Did chloroquine really fail a COVID-19 study—or was the trial design to blame?

coronavirus test tubes
To be able to reach a conclusion as to whether chloroquine works in COVID-19, clinical studies should consider examining mortality rate in patients with serious disease, a team of Chinese researchers argue. (Getty/RossHelen)

News recently came out that hydroxychloroquine—an anti-malaria drug highlighted by President Donald Trump as a promising coronavirus therapy—disappointed in a China clinical trial on mild COVID-19 patients. But a careful examination of the study reveals a more complicated situation.

According to investigators, adding hydroxychloroquine (HCQ), a more tolerable form of chloroquine, on top of conventional therapy didn’t shorten the time to SARS-CoV-2 clearance in a 30-patient trial. No significant differences were observed across the two arms in terms of the time it took to bring body temperature to normal or the number of patients with disease progression as shown in CT scans.

However, most patients in the study's control group were actually treated with other antiviral therapies at the same time, including AbbVie’s HIV combo med Kaletra and flu drug Arbidol. Most, but not all, patients in the hydroxychloroquine group were also treated with Arbidol. All patients got interferon-alpha.

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Those meds had already been added to China National Health Commission’s COVID-19 treatment guidelines after showing some promise against the novel coronavirus. As a FiercePharma reader pointed out, “If that is the case, and even one of them has some effect on the virus, then one cannot tell if hydroxychloroquine worked or not.”

The study, published in the Journal of Zhejiang University (Chinese), found that the median time from hospitalization to conversion to virus-negative status was four days in the HCQ group, “comparable to” the two days observed in the control group. After one week of treatment, 13 patients (86.7%) had turned negative in a throat swab test, while 14 (93.3%) in the control group could say that. Again, no significant difference.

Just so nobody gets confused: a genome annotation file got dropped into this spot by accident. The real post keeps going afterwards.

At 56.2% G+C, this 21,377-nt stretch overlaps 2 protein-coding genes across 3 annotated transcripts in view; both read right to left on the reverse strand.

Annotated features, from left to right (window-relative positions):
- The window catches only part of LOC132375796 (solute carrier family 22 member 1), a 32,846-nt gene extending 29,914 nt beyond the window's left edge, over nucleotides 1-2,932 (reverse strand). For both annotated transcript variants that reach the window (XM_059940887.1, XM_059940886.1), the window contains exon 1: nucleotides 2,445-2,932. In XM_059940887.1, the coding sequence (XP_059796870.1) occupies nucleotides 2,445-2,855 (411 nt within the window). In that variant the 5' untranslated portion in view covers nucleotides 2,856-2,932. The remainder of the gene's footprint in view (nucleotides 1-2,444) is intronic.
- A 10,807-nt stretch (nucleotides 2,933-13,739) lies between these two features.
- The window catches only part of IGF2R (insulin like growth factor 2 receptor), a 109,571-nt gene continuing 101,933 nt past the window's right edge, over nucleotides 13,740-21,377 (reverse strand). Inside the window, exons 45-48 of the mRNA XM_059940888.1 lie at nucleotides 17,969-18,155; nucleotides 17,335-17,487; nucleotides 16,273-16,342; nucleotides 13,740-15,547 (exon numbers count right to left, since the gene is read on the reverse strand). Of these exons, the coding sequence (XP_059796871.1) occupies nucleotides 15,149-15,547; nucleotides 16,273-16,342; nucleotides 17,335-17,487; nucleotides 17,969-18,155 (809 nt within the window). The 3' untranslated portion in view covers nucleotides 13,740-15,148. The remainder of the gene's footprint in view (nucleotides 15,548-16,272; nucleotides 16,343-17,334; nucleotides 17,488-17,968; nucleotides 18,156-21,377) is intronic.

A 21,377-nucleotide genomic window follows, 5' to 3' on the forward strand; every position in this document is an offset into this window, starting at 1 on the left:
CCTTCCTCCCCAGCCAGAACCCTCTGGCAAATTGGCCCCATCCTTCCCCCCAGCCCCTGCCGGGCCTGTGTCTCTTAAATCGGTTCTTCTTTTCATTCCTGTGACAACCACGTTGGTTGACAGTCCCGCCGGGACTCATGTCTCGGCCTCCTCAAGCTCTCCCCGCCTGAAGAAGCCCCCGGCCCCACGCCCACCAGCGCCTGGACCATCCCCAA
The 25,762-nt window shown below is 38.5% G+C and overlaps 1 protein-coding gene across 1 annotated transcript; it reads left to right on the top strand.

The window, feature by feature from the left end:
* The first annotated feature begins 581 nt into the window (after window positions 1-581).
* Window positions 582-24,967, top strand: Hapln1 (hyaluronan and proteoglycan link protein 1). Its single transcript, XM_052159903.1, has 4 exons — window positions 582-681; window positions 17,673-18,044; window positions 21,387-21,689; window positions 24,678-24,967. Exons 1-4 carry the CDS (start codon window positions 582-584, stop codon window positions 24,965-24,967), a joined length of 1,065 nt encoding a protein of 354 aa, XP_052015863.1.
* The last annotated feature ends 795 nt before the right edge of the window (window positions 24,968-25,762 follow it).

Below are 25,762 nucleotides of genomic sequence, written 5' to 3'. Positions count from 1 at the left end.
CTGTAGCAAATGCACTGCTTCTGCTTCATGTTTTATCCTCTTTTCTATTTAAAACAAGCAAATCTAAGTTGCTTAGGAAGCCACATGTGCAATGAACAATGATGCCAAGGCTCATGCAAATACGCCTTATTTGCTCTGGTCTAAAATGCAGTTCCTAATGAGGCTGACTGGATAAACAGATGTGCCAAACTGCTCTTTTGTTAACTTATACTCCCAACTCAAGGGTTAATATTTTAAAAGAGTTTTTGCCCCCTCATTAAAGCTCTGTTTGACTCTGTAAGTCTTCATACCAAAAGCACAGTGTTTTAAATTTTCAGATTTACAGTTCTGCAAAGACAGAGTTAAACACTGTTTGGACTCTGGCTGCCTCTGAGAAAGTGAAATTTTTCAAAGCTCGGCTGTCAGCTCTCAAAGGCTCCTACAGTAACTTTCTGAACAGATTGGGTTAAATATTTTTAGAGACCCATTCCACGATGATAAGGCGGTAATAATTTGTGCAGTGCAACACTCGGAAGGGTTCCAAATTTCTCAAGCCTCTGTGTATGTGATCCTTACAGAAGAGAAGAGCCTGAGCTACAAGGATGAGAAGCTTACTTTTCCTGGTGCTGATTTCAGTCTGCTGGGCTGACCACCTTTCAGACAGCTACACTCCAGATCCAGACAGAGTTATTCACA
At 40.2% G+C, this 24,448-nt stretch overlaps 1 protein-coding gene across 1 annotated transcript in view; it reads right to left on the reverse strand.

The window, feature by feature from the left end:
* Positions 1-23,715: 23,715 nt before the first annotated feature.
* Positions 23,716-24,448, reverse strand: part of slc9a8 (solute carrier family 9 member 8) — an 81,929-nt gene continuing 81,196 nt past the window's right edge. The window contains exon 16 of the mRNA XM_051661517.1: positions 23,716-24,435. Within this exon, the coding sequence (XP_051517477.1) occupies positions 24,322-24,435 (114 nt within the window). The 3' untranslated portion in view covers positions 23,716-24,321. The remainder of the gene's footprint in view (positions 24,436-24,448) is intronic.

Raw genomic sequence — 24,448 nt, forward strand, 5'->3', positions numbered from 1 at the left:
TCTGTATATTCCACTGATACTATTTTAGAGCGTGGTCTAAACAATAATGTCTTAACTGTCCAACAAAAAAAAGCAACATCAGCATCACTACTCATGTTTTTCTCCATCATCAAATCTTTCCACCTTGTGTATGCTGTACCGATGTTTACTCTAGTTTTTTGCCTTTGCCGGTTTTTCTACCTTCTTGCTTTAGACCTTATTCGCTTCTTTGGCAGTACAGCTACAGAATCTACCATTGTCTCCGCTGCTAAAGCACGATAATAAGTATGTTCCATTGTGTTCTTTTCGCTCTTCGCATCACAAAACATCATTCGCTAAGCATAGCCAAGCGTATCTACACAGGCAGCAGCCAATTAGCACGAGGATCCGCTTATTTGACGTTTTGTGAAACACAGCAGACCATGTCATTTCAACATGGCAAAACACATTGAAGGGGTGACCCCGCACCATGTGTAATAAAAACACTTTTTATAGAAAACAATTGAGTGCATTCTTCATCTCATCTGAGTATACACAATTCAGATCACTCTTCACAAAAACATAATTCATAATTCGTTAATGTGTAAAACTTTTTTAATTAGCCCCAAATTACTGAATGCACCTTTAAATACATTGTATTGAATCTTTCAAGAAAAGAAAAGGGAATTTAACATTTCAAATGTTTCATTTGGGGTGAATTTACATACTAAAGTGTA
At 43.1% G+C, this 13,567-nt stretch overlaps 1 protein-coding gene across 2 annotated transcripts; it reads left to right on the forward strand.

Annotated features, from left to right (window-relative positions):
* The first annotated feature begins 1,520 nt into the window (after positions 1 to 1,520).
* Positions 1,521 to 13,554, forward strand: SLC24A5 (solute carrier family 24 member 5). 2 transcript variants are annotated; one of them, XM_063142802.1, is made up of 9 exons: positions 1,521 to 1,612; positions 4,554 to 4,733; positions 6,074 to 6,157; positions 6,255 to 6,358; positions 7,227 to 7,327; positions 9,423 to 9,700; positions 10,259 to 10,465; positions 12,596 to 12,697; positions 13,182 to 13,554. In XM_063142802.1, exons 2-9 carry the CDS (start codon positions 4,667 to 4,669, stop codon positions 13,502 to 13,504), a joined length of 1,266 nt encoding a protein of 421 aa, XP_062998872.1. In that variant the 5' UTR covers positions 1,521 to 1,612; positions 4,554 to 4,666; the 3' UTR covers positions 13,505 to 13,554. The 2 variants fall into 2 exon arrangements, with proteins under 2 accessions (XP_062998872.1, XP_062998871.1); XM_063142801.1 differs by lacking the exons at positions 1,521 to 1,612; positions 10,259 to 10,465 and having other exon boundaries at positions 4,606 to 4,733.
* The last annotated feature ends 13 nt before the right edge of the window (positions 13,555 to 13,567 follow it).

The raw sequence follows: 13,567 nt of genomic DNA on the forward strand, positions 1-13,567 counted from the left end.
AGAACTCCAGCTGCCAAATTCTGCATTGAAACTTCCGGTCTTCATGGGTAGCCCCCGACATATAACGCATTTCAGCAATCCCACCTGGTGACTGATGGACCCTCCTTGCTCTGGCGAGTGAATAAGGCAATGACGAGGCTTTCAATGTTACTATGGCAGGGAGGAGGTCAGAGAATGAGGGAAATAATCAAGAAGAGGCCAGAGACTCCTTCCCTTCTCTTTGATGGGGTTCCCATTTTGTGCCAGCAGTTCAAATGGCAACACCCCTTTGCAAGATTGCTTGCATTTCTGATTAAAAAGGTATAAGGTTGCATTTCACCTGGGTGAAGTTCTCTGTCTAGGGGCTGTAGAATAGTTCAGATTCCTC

Then the question comes down to, do Kaletra or Arbidol work? At least Kaletra has stumbled in a 199-patient clinical trial in serious Chinese patients. But industry watchers also have expressed different opinions on ruling Kaletra a complete dud in the fight against COVID-19.

In a separate, retrospective study published in the Chinese Journal of Infectious Diseases on 134 patients conducted by several members of the same team, researchers reported that both Kaletra patients and Arbidol patients restored normal temperature after a median of six days, while those who got no antiviral med saw their temperatures drop after four days.

All three groups’ median time to viral clearance was seven days, and the disease progression rate on CT scans at day seven also showed no statistically significant difference.

RELATED: Top COVID-19 aspirants chloroquine, AbbVie's Kaletra and a flu drug disappoint in clinical tests

Separately, in another clinical trial on 44 mild-to-moderate COVID-19 patients, neither Kaletra nor Arbidol demonstrated benefits in viral clearance or symptom relief compared with no antiviral treatment.

Nevertheless, the majority of patients in the new study had restored normal temperature after just one day or turned viral negative after two days, the authors noted. Cross-trial comparison of these two important endpoints revealed that fever clearance as a major difference.

It’s possible that the virus itself has changed, reducing COVID-19 severity, the researchers speculated. The new study enrolled patients from Feb. 6 to 25, while the old one looked at those accepted between Jan. 20 and Feb. 6.

RELATED: Need-to-know drugs in testing to treat COVID-19: New rundown

Perhaps more importantly, the viral clearance and temperature-lowering data in the HCQ study's control arm were already quite impressive, reaching a “ceiling effect” that makes finding a better treatment more difficult, they wrote.

Let’s not forget the small sample size of just 30 patients. The new study’s authors argue that to reach a conclusion of whether HCQ works, a study needs to enroll around 900 patients, taking potential drop-out into consideration. That would be a major challenge during an ongoing pandemic, so they suggest testing whether the med can lower mortality rate in serious or critically-ill COVID-19 patients.

The World Health Organization is already planning a large-scale global trial, dubbed Solidarity, to test promising antivirals in thousands of patients around the globe. The treatments to be examined include chloroquine and hydroxychloroquine; Kaletra alone; a cocktail of Kaletra plus interferon-beta; and Gilead Sciences’ remdesivir.

 

JZU (n=30)

CJID (n=134)

medRxiv (n=44)

Median viral clearance

Day 4 (HCQ)

Day 2 (control)

Day 7 (Kaletra)

Day 7 (Arbidol)

Day 7 (control)

Day 8.5 (Kaletra)

Day 7 (Arbidol)

Day 4 (control)

7-day conversion rate

86.7% (HCQ)

93.3% (control)

71.8% (Kaletra)

82.6% (Arbidol)

77.1% (control)

42.9% (Kaletra)

62.5% (Arbidol)

71.4% (control)

Median temperature normalization

Day 1 (HCQ)

Day 1 (control)

Day 6 (Kaletra)

Day 6 (Arbidol)

Day 4 (control)

N/A

 

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